Sunday, January 3, 2010

Katalin Varga (2009)

Newcomer Brit Peter Strickland's debut is a European folk tale masked under a road movie / horror guise. The discordant soundtrack, slightly reminiscent of Johnny Greenwood's work on There Will Be Blood, adds to the dark and intense atmosphere. And with a short running time (only 82 mins.) it never outstays its welcome.

Katalin Varga is a young mother with fierce, penetrating eyes. When rumours begin circulating among her fellow villagers in Transylvania, her proud husband wants her and her "bastard son" gone, so that his already-tarnished name could retain some of its standing. Katalin then jumps on his wagon with her son and embarks on a journey of revenge and redemption.

Strickland's visuals are nothing short of extraordinary - the lush, dense forests of Transylvania become walls that trap the wagon and the mother and son need to snake along the paths permitted by this dark force. The Eden in Lars Von Trier's Antichrist was an artifice - an aesthetically designed forest that serves a specific and assigned purpose for the story. Here, the dark force that is the forest is a natural, for want of a better word, part of this landscape. There are sporadic scenes of violence, but they happen just out of the camera's vision. Strickland, to his credit, prefers to linger somewhere close by, which adds to the eerie atmosphere perfectly.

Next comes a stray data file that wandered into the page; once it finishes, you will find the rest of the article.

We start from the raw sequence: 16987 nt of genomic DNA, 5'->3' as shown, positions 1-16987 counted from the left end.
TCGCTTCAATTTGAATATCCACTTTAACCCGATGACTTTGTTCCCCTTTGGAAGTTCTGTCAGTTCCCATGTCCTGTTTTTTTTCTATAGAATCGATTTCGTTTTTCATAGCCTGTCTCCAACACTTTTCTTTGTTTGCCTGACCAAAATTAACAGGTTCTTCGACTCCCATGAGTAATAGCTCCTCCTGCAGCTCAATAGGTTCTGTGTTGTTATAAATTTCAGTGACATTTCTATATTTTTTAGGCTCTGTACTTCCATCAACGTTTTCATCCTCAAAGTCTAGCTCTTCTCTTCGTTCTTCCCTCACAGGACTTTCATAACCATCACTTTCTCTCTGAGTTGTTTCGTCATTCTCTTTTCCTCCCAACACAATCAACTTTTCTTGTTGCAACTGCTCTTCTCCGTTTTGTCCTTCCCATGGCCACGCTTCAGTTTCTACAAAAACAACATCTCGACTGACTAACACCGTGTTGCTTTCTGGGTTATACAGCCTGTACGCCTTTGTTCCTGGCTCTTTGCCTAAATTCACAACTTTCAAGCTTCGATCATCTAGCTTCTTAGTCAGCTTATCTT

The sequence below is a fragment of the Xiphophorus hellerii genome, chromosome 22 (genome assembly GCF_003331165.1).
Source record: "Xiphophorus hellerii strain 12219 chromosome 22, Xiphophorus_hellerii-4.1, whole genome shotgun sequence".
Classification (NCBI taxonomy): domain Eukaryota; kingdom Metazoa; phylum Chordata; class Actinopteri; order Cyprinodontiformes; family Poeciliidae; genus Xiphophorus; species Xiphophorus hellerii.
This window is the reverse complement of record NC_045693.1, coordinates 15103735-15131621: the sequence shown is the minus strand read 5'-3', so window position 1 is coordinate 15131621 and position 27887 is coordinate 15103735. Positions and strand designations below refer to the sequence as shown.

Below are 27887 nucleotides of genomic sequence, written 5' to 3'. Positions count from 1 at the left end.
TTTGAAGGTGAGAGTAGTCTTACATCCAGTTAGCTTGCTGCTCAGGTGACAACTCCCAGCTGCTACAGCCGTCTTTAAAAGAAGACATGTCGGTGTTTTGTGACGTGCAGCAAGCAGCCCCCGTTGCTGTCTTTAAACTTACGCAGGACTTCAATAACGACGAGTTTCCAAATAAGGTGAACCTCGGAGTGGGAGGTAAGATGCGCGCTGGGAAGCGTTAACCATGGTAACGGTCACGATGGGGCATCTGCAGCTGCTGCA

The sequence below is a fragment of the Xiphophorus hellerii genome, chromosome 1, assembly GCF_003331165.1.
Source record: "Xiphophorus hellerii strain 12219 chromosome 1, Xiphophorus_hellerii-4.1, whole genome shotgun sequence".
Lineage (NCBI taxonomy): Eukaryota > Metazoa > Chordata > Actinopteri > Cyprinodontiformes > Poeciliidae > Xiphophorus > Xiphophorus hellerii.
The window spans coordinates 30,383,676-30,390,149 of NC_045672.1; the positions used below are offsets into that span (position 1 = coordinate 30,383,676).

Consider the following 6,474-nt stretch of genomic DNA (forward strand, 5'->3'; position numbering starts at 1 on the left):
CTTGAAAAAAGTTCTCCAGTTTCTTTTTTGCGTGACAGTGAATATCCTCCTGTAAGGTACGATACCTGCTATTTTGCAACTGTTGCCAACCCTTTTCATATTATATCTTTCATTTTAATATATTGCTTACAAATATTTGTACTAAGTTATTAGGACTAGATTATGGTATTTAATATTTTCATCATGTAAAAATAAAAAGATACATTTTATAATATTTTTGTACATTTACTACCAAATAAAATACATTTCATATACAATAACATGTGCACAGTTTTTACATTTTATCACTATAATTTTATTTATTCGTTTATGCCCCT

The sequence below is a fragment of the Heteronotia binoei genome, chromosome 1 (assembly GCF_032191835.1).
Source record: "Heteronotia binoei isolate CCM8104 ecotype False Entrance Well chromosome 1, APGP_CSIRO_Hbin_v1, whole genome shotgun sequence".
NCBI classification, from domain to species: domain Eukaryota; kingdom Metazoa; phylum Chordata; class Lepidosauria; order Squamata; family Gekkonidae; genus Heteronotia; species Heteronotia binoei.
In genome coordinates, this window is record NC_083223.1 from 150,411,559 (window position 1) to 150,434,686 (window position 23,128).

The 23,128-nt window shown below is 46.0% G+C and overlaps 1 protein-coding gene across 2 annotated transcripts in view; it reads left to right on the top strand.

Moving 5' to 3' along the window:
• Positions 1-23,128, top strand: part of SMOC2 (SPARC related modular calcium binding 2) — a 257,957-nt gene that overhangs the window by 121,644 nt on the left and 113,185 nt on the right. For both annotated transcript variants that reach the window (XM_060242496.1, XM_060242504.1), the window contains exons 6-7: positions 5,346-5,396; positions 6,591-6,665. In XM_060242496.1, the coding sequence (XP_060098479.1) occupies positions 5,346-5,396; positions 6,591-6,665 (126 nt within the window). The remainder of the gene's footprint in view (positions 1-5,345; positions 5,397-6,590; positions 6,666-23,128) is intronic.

The only thing that lets the film down is its dialogue - more often than not the events seem to be force-fed to the audience, when the visuals and the pitch-perfect acting should suffice. The one exception to this is the finale, when the gruesome reality is finally revealed to us in a to-the-camera monologue by Katalin Varga, played by another debutante Hilda Peter. If this films is anything to go by, the director and his leading lady will have exceptional careers ahead of them.

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